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ReMake

How it's made (Sponge effect)

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How to create a plugin of the Sponge effect in CodeLab I wrote in tutorial CodeLab - First Steps (Sponge). In the end of this tutorial I recommended to apply the Oil Painting effect before you call the Sponge effect.

 

When I read BoltBait's topic How to Write an Effect Plugin (Part 7 - Extra Surface), I understood how to create a plugin which combines two effects - Clouds and Oil Painting.

 

EDIT: The first variant of this tutorial was based on BoltBait's How to Write an Effect Plugin (Part 7 - Extra Surface) tutorial. In this variant the Clouds effect was processed in OnSetRenderInfo function. toe_head2001 suggested to combine both effects in the Render loop. It has allowed to increase speed of effect. I have updated this tutorial.

 

Start CodeLab (Effects-> Advanced-> CodeLab). Choose New in the menu File. In a dialogue box Script Editor click a No button. The dialogue box New Source (Template) will be presented to you. In the drop-down list choose Clouds and in the drop-down list Blend choose Multiply. Click the Generate Code button. We will get the following script of effect:

// Name:
// Submenu:
// Author:
// Title:
// Desc:
// Keywords:
// URL:
// Help:
#region UICode
IntSliderControl Amount1 = 250; // [2,1000] Scale
DoubleSliderControl Amount2 = 0.5; // [0,1] Roughness
BinaryPixelOp Amount3 = LayerBlendModeUtil.CreateCompositionOp(LayerBlendMode.Normal); // Blend Mode
ReseedButtonControl Amount4 = 0; // [255] Reseed
#endregion

// Setup for calling the Render Clouds effect
private CloudsEffect cloudsEffect = new CloudsEffect();
private PropertyCollection cloudsProps;

// Setup for using Multiply blend op
private BinaryPixelOp multiplyOp = LayerBlendModeUtil.CreateCompositionOp(LayerBlendMode.Multiply);

// Here is the main render loop function
void Render(Surface dst, Surface src, Rectangle rect)
{
    // Call the Render Clouds function
    cloudsProps = cloudsEffect.CreatePropertyCollection();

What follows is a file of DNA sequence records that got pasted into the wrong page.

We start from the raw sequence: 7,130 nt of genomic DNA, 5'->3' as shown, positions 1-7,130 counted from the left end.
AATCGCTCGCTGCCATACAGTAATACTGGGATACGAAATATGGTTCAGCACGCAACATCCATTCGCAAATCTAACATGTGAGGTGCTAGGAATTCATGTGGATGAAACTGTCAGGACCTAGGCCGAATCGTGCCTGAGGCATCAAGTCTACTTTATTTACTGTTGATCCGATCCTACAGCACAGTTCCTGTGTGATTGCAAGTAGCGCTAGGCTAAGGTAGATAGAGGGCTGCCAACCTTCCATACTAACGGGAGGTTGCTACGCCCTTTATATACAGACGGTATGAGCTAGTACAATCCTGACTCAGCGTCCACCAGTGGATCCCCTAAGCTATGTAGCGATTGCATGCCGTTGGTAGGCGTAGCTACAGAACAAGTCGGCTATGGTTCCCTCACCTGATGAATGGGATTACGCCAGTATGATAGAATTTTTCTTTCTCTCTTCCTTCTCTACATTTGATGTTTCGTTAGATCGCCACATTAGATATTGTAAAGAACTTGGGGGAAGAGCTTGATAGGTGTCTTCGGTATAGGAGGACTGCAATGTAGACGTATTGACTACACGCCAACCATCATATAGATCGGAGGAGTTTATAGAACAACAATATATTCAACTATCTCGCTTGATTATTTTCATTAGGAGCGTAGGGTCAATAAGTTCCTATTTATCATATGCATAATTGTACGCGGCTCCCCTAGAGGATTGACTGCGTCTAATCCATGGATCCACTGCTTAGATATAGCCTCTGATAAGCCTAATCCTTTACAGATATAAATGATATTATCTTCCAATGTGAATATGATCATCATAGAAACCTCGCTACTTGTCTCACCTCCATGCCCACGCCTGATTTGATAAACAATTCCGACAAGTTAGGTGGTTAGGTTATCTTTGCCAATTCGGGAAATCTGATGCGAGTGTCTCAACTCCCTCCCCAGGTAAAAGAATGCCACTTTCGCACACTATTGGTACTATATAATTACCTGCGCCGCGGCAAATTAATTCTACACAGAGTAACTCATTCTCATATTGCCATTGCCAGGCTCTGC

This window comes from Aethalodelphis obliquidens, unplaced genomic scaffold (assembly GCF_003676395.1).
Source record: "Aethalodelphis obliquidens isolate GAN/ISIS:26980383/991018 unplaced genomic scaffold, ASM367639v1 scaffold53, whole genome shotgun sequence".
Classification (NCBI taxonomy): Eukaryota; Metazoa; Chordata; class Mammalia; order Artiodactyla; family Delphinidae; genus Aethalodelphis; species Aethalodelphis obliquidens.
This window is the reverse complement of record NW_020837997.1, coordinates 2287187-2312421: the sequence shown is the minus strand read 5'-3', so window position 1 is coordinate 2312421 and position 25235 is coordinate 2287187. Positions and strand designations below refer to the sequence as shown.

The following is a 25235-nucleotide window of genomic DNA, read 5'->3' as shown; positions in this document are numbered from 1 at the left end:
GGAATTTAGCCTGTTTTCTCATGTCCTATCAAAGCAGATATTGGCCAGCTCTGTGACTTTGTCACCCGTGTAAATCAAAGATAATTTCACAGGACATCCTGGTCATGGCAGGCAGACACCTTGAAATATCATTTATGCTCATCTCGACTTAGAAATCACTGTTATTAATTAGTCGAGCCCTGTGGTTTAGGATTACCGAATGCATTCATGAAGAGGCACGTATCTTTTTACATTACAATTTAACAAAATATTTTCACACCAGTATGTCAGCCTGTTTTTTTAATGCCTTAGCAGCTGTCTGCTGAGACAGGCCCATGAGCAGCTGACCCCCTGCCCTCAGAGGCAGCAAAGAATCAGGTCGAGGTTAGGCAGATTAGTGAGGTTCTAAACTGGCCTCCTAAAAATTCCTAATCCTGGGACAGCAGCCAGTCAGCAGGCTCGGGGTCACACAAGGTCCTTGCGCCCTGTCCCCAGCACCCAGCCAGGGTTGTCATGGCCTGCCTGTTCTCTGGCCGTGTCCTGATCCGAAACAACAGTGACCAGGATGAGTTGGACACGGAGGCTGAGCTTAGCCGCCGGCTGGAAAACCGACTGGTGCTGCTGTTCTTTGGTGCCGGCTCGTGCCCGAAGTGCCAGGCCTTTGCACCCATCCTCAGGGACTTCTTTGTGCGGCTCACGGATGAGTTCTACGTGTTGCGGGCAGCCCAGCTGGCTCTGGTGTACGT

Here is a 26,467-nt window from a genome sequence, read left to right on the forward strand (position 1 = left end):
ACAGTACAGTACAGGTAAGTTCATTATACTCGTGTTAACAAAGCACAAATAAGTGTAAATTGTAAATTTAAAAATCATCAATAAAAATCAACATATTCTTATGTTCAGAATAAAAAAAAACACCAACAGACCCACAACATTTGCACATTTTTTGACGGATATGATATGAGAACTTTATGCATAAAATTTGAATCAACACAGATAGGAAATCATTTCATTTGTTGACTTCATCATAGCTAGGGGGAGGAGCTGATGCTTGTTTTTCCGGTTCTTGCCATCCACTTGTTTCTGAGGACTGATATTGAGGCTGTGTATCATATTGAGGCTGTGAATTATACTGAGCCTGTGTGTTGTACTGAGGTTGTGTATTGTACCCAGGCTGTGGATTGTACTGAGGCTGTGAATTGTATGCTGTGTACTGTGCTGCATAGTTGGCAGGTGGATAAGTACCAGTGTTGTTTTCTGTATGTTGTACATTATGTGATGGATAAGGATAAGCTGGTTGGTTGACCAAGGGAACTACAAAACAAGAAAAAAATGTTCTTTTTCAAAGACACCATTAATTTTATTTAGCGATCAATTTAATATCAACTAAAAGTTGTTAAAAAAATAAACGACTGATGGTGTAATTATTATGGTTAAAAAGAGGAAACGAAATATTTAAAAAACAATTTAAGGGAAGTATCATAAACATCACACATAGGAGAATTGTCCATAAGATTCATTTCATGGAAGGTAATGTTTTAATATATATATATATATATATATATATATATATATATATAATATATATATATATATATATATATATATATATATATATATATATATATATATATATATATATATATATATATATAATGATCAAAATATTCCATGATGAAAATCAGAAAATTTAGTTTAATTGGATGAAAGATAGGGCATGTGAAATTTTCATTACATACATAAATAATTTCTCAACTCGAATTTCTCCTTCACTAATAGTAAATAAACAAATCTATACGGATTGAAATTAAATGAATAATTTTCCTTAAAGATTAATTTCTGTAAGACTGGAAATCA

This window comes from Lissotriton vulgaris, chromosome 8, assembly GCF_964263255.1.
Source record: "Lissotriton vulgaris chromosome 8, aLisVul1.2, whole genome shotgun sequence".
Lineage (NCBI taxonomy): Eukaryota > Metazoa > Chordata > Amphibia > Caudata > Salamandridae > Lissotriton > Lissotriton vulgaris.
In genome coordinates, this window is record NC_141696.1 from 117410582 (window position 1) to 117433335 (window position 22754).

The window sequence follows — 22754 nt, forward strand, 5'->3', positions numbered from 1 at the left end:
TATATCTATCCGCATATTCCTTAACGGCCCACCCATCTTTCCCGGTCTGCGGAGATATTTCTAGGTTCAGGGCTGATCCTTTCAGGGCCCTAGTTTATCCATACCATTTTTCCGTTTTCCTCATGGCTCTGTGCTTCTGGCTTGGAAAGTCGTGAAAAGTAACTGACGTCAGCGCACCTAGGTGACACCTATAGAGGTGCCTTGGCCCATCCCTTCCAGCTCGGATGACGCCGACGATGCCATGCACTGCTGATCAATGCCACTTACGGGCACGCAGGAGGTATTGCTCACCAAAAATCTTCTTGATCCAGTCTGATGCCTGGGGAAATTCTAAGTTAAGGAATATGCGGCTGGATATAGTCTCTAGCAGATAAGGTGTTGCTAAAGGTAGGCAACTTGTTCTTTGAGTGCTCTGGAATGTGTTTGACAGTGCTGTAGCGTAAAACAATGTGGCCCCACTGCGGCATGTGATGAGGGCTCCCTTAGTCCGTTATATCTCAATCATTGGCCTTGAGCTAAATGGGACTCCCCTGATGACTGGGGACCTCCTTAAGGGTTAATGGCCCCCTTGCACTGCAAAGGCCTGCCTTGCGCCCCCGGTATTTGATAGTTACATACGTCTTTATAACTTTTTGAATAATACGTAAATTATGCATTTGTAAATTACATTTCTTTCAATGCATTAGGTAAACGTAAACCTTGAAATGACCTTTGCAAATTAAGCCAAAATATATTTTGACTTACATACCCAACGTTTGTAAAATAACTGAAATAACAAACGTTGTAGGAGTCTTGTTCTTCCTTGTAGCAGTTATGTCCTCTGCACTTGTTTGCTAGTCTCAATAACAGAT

PropertyBasedEffectConfigToken CloudsParameters = new PropertyBasedEffectConfigToken(cloudsProps);
    CloudsParameters.SetPropertyValue(CloudsEffect.PropertyNames.Scale, Amount1);
    CloudsParameters.SetPropertyValue(CloudsEffect.PropertyNames.Power, Amount2);
    CloudsParameters.SetPropertyValue(CloudsEffect.PropertyNames.BlendMode, Amount3);
    CloudsParameters.SetPropertyValue(CloudsEffect.PropertyNames.Seed, (int)Amount4);
    cloudsEffect.SetRenderInfo(CloudsParameters, new RenderArgs(dst), new RenderArgs(src));
    // Call the Clouds function using Black and White
    cloudsEffect.Render(new Rectangle[1] {rect},0,1);

    // Now in the main render loop, the dst canvas has a render of clouds
    for (int y = rect.Top; y < rect.Bottom; y++)
    {
        if (IsCancelRequested) return;
        for (int x = rect.Left; x < rect.Right; x++)
        {
            ColorBgra CurrentPixel = dst[x,y];

            // TODO: Add additional pixel processing code here

            CurrentPixel = multiplyOp.Apply(src[x,y], CurrentPixel);


            dst[x,y] = CurrentPixel;
        }
    }
}

Open the designer interface (File -> User Interface Designer), select in it the Scale control and rename it to Brush Size. Set the maximum value to 100, set the default value to 25. Click the Update button. Select the second control. Select Integer Slider in the Control type box. Set the minimum value to 0, the maximum value to 10 and the default value to 0. Click the Update button. Remove the third and fourth controls - we don't need them. Select Integer Slider in the Control type box. Type Intensity in the Control name box. Set the maximum value to 255 and click the Add button. Select Integer Slider in the Control type box. Type Smoothness in the Control name box. Set the minimum value to 1, set the default value to 2 and the maximum value to 8. Click the Add button. Last two controls will be necessary for us later. Click button OK.

Comment out or delete the following line:

CloudsParameters.SetPropertyValue(CloudsEffect.PropertyNames.BlendOp, Amount3);

it isn't need to us any more.

In the line

CloudsParameters.SetPropertyValue(CloudsEffect.PropertyNames.Seed, (int)Amount4);

write 255 instead of (int) Amount4.

Since we changed the type of the variable Amount2, we will have to make a change in the next line:

CloudsParameters.SetPropertyValue(CloudsEffect.PropertyNames.Power, Amount2);